The illustrated ramblings of a Midwestern twenty- something
Things my boyfriend mumbles while half asleep, interpreted.
[Thank you, Lee, for letting me share (nay, encouraging me to share) these potentially embarrasing quotations of yours.]
Thing my boyfriend mumbled: “My vocal corsets are too tight.”
My interpretation: This sounds like a common complaint of women participating in neck corsetry— an imagined fashion craze among wealthy Victorian ladies. Neck corsetry would have been a way women conveyed high status, distinguishing themselves from all those common, thick necked hussies who allowed themselves to wave their tongues freely. The trend would be short-lived (much like many of its adherents) due to the obvious choking risk it posed.
Thing my boyfriend mumbled: “There should be a bar with monkey bars, and you should have to climb over a flaming pit of tigers to exit.”
My interpretation: A trial by fire— literally! This tiger-based sobriety test would be an excellent way to keep drunks off the road. Since voters in my city want to curtail public transportation, and my state as a whole is infamous for the animal cruelties practiced therein (We’re number one… in number of puppy mills!), I wouldn’t suprised if this “flame-proof tiger brethalyzer” idea caught on. Except that I imagine flame-proof tigers are pretty expensive.
Thing my boyfriend mumbled: (Something about waterboarding a fish.)
My interpretation: I can try to illustrate this, but I can’t begin to understand why anyone would really torture a fish. What useful information can possibly be gleaned by interrogating a fish?
Thing my boyfriend mumbled: Chupacabras should judge chili-eating contests.
My interpretation: They would probably give it a try as a way to improve their reputation among humans, but their plan would backfire when it proved that they were indeed lifestock thieves. (Also, chupacabras are some of the least believable cryptids ever. No one can even agree on what they look like, so I apologize for the quality of the sketch.)
Things I suspect about hand modeling.
Occasionally I’m told that I should become a hand model. Though this advice contains an implied compliment about my hands, it ultimately makes me uncomfortable.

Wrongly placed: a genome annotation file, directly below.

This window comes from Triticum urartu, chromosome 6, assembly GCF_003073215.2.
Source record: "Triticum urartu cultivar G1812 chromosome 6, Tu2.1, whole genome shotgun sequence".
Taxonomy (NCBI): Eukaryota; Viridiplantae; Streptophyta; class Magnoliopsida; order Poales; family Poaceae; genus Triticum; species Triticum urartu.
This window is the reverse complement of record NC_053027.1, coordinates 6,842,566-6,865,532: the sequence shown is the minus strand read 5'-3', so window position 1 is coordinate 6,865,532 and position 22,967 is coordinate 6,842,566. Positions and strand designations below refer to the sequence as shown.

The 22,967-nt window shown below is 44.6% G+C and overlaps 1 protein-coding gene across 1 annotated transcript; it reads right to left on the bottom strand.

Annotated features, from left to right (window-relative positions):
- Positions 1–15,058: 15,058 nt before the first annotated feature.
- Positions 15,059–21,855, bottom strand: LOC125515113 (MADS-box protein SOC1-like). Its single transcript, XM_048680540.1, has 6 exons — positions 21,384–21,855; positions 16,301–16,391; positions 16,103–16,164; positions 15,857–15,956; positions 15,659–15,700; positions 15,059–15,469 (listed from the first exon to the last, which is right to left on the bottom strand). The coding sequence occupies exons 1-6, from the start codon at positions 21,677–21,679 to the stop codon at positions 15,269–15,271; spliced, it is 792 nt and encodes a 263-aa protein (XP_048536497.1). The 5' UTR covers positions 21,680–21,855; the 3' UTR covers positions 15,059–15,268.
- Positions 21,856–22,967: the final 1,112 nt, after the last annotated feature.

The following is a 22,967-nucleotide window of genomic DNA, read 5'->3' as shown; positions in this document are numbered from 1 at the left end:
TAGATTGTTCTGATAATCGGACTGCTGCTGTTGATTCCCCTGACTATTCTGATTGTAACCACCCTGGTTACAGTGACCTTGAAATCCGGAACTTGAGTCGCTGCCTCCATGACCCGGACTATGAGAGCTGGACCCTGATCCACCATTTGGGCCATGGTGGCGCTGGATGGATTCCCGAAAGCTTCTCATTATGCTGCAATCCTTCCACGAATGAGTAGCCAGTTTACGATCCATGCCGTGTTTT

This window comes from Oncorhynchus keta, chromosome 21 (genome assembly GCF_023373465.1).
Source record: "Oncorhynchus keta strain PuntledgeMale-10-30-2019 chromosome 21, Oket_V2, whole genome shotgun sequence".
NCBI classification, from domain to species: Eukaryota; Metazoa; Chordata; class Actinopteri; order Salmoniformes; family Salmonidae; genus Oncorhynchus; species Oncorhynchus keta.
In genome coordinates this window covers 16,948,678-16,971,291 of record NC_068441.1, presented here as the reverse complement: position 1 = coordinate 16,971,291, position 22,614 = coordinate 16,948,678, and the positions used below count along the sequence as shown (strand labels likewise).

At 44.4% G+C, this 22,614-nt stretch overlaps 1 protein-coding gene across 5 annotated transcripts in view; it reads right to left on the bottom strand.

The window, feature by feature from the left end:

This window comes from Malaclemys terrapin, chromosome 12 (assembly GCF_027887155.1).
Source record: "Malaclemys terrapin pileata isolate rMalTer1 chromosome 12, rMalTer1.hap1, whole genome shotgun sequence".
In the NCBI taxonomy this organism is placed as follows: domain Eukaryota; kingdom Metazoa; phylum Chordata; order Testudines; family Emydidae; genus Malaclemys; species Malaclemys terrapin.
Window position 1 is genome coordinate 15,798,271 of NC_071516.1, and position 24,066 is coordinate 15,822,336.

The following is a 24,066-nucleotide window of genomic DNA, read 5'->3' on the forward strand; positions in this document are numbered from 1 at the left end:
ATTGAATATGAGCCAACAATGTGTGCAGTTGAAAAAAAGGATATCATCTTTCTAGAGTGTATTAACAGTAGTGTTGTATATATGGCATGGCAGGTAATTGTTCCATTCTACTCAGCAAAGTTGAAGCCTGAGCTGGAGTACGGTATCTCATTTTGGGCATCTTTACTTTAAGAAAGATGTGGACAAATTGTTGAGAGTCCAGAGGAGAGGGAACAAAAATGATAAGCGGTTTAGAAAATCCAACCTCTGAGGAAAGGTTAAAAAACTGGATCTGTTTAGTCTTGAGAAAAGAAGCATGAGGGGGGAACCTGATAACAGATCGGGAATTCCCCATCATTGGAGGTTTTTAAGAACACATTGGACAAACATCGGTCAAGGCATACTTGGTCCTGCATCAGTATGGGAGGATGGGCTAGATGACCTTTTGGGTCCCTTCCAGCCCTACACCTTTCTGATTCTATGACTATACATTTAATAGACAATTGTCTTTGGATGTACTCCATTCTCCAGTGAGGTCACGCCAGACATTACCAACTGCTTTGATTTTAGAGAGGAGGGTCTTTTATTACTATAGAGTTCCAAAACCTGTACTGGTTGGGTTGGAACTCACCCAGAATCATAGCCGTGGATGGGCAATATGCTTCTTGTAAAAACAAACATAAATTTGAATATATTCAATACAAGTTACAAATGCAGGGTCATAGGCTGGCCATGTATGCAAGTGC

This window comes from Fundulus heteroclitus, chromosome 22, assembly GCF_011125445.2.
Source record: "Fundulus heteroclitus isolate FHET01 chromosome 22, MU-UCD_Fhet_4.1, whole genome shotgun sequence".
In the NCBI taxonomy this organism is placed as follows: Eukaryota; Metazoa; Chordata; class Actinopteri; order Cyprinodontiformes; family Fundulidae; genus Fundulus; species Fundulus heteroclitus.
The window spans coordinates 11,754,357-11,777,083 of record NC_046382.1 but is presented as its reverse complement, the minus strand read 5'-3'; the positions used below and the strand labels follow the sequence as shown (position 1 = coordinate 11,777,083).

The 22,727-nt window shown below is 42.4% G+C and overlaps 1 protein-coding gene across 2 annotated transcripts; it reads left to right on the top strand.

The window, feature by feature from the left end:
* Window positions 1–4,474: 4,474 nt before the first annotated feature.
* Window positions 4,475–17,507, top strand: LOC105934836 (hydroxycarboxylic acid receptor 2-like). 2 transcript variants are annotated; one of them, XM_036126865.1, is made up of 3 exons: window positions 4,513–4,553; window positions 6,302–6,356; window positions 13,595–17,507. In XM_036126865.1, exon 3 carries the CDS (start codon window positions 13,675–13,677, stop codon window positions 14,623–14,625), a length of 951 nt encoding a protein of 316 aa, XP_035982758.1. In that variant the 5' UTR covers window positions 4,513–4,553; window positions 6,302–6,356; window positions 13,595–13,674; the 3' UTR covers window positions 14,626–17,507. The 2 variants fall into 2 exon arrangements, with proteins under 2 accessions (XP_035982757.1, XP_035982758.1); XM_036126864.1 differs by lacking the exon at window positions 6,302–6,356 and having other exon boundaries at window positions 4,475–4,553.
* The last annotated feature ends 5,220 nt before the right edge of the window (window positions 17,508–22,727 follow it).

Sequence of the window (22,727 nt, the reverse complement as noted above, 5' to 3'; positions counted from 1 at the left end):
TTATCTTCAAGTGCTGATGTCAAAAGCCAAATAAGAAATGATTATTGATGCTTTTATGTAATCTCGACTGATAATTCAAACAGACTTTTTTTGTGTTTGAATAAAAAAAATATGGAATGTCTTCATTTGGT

My unease can be explained by the fact that pretty much all I know about hand modeling I learned from reading the novel Invisible Monsters by Chuck Palahniuk, in which the protagonist, a model who becomes horribly disfigured in an accident, ponders a comeback as a hand model. It’s been a while, but I remember hand modeling being mentioned contemptuously; it’s as if hand modeling work is one of the worst indignities this model has to suffer as a disfigured person. Basically, hand modeling: regular models trying to cling on past their prime as obscure voice over work: washed-up actors trying to pay for their blow habits. I internalized, and never really questioned, the idea that hand modeling is the refuge of those whose very lives are over.
Though I consider my very life far from over (I have my career trajectory planned out, at least until age 30) I need something to help me pay for my expensive dreams. Hand modeling still isn’t completely out of the question, though I’d have to limit my lifestyle options.
I have questions about hand modeling, but few resources to consult; hand modeling seems to be a little-hyped profession. Do hand models need to conform to narrow, constraining standards of beauty like other types of models? If so, it might be too late to launch my career; I’m going on 23 and so I’m over the modeling hill in general. As beautiful as my hands may be, they are no longer the lithe, nubile hands of an underweight 17 year-old. I don’t want know what the retouching team might think.
If I were to become a hand model, I’m sure my professional life would be completely different than what I’m used to now, which would take adjustment. For example, instead of giving out a stylishly laid out resume detailing my professional and academic successes thoroughly but succinctly, I would be presenting employers with a portfolio of awkward, soft-focus hand portraits. That way, they would know I have extensive experience in doing the following sorts of things within a controlled studio setting:
pointing at my fake engagement/wedding ring
shaking hands with members of different races
chidingly/playfully wagging my finger
spinning a basketball on a single finger
pretending to have just voted in a fledgling Middle-Eastern democracy
Unfortunately, the paranoid part of myself can’t help but suspect that talking about hand modeling would attract the creepiest of creeps, with the most John Waters-y of John Waters mustaches.
Even if hand modeling is nothing like my more wild imaginings, I know I’d need to keep my hands unusually well-preserved. Therein lies my problem: I don’t like to sacrifice practicality for the sake of beauty. You’ll never see fake nails on my hands, for example; I like being able to perform everyday tasks. I guess I just refuse to put my hands on some sort of hand pedestal. (Unless I’d have to carry a hand pedestal, I guess?) So, unless I hear a really compelling argument about why hand modeling is a career worth sacrificing comfort and freedom to pursue, I’ll probably pass on trying it out after all.
No regrets (on 12/4/11 at 2 AM).